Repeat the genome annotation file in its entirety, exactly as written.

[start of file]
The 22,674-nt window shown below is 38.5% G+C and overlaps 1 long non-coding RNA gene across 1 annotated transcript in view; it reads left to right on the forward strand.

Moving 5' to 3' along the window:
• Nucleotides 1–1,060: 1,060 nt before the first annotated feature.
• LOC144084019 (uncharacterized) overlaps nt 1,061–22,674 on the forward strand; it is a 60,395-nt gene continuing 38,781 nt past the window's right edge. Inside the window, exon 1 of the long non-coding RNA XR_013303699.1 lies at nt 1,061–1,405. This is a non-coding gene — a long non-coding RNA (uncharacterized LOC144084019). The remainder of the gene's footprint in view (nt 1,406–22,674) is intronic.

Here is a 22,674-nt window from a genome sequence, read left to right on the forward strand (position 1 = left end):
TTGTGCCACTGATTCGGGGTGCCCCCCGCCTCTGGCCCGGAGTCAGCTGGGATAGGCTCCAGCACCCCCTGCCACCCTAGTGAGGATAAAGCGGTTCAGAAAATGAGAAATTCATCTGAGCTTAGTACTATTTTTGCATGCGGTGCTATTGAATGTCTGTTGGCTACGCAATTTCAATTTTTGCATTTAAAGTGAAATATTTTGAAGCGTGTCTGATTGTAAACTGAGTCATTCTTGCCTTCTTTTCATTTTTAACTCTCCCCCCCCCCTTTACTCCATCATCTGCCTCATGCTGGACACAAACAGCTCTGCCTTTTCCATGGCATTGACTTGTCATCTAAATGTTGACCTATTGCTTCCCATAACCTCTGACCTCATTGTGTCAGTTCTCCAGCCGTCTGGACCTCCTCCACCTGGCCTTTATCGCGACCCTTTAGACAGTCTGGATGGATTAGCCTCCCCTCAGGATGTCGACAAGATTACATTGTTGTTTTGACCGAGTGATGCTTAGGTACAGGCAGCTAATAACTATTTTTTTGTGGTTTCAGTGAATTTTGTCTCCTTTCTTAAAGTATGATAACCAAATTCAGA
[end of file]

The 22,674-nt window shown below is 38.5% G+C and overlaps 1 long non-coding RNA gene across 1 annotated transcript in view; it reads left to right on the forward strand.

Moving 5' to 3' along the window:
• Nucleotides 1–1,060: 1,060 nt before the first annotated feature.
• LOC144084019 (uncharacterized) overlaps nt 1,061–22,674 on the forward strand; it is a 60,395-nt gene continuing 38,781 nt past the window's right edge. Inside the window, exon 1 of the long non-coding RNA XR_013303699.1 lies at nt 1,061–1,405. This is a non-coding gene — a long non-coding RNA (uncharacterized LOC144084019). The remainder of the gene's footprint in view (nt 1,406–22,674) is intronic.

Here is a 22,674-nt window from a genome sequence, read left to right on the forward strand (position 1 = left end):
TTGTGCCACTGATTCGGGGTGCCCCCCGCCTCTGGCCCGGAGTCAGCTGGGATAGGCTCCAGCACCCCCTGCCACCCTAGTGAGGATAAAGCGGTTCAGAAAATGAGAAATTCATCTGAGCTTAGTACTATTTTTGCATGCGGTGCTATTGAATGTCTGTTGGCTACGCAATTTCAATTTTTGCATTTAAAGTGAAATATTTTGAAGCGTGTCTGATTGTAAACTGAGTCATTCTTGCCTTCTTTTCATTTTTAACTCTCCCCCCCCCCTTTACTCCATCATCTGCCTCATGCTGGACACAAACAGCTCTGCCTTTTCCATGGCATTGACTTGTCATCTAAATGTTGACCTATTGCTTCCCATAACCTCTGACCTCATTGTGTCAGTTCTCCAGCCGTCTGGACCTCCTCCACCTGGCCTTTATCGCGACCCTTTAGACAGTCTGGATGGATTAGCCTCCCCTCAGGATGTCGACAAGATTACATTGTTGTTTTGACCGAGTGATGCTTAGGTACAGGCAGCTAATAACTATTTTTTTGTGGTTTCAGTGAATTTTGTCTCCTTTCTTAAAGTATGATAACCAAATTCAGA